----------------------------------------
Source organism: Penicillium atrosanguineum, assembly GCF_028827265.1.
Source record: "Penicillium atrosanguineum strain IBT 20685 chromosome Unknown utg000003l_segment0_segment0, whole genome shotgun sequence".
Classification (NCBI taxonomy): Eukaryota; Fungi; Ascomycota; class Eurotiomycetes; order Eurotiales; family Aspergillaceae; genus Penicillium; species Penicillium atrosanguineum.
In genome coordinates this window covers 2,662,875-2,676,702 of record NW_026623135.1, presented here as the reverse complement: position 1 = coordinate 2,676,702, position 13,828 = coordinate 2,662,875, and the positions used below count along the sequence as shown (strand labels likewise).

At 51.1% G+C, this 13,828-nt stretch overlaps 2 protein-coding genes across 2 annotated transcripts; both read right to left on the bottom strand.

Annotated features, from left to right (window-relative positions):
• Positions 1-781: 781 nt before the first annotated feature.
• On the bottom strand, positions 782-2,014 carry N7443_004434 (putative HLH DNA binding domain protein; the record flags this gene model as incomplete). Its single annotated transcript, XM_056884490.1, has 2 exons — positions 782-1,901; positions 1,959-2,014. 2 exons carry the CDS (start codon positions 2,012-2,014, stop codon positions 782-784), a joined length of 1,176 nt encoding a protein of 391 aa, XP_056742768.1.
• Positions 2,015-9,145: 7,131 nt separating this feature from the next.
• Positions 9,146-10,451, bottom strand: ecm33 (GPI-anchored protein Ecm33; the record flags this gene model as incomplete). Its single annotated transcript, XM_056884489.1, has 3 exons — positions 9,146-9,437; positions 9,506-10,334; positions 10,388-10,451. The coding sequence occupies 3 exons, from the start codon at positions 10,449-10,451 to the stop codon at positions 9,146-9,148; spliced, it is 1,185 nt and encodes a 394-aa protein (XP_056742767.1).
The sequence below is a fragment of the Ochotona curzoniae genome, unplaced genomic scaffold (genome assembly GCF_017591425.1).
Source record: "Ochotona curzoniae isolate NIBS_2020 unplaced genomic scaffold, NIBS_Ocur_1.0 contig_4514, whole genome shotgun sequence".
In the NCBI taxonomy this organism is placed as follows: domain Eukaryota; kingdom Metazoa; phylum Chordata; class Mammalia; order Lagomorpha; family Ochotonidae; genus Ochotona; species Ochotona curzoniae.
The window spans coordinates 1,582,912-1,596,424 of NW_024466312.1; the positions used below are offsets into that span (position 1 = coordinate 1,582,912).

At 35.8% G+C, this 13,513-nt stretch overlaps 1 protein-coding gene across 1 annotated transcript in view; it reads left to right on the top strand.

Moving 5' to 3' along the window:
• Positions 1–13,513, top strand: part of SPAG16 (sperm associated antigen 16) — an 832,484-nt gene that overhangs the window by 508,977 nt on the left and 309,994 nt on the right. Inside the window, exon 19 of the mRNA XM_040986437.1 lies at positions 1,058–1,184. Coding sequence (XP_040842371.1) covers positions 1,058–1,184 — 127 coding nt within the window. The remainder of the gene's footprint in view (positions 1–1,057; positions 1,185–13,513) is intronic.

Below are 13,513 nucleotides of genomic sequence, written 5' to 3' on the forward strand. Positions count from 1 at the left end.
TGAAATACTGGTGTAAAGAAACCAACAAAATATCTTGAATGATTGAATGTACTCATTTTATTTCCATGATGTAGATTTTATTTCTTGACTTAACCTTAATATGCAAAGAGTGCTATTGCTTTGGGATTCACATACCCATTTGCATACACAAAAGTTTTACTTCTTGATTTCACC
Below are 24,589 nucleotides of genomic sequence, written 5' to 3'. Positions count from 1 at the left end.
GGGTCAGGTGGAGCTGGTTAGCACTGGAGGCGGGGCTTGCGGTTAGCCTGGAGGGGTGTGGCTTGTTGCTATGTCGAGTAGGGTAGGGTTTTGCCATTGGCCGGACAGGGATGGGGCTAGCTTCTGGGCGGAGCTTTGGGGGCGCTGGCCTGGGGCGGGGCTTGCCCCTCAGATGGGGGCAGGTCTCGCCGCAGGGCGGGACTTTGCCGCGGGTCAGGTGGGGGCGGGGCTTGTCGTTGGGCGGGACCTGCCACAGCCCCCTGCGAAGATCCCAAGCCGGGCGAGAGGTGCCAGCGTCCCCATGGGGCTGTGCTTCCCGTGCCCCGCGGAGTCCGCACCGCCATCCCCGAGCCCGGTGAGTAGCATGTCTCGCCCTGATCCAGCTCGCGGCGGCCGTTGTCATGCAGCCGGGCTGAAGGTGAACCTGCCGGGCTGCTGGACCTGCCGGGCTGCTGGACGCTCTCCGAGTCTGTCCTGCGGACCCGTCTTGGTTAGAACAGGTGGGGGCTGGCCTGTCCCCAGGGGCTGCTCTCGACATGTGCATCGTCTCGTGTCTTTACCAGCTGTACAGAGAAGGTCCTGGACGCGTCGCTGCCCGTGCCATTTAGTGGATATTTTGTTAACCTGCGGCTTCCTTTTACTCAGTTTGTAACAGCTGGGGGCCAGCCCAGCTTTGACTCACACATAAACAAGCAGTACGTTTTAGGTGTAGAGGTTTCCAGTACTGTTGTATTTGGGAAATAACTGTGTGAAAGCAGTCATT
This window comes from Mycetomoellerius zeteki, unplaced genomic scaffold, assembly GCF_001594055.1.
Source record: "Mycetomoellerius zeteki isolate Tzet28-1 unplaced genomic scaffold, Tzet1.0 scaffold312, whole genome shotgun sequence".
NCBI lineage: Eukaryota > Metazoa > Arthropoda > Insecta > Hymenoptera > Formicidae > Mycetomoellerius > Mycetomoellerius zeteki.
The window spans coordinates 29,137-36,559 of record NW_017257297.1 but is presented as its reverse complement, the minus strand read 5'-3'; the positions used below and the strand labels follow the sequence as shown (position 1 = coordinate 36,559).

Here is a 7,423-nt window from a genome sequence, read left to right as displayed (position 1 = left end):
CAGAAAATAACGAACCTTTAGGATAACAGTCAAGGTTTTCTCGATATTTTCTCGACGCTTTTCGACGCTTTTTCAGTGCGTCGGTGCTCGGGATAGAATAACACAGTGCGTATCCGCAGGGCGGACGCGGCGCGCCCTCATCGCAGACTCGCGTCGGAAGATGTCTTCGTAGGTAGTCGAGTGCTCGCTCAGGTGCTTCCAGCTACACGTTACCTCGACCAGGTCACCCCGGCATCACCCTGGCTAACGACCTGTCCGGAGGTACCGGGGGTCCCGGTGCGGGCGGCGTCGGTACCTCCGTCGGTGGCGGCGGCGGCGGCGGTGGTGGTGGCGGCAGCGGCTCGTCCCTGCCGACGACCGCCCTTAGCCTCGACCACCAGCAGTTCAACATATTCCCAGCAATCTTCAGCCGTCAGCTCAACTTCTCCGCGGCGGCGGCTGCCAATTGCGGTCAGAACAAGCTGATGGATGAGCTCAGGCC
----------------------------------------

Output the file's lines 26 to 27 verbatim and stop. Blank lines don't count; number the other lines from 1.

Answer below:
Here is a 7,423-nt window from a genome sequence, read left to right as displayed (position 1 = left end):
CAGAAAATAACGAACCTTTAGGATAACAGTCAAGGTTTTCTCGATATTTTCTCGACGCTTTTCGACGCTTTTTCAGTGCGTCGGTGCTCGGGATAGAATAACACAGTGCGTATCCGCAGGGCGGACGCGGCGCGCCCTCATCGCAGACTCGCGTCGGAAGATGTCTTCGTAGGTAGTCGAGTGCTCGCTCAGGTGCTTCCAGCTACACGTTACCTCGACCAGGTCACCCCGGCATCACCCTGGCTAACGACCTGTCCGGAGGTACCGGGGGTCCCGGTGCGGGCGGCGTCGGTACCTCCGTCGGTGGCGGCGGCGGCGGCGGTGGTGGTGGCGGCAGCGGCTCGTCCCTGCCGACGACCGCCCTTAGCCTCGACCACCAGCAGTTCAACATATTCCCAGCAATCTTCAGCCGTCAGCTCAACTTCTCCGCGGCGGCGGCTGCCAATTGCGGTCAGAACAAGCTGATGGATGAGCTCAGGCC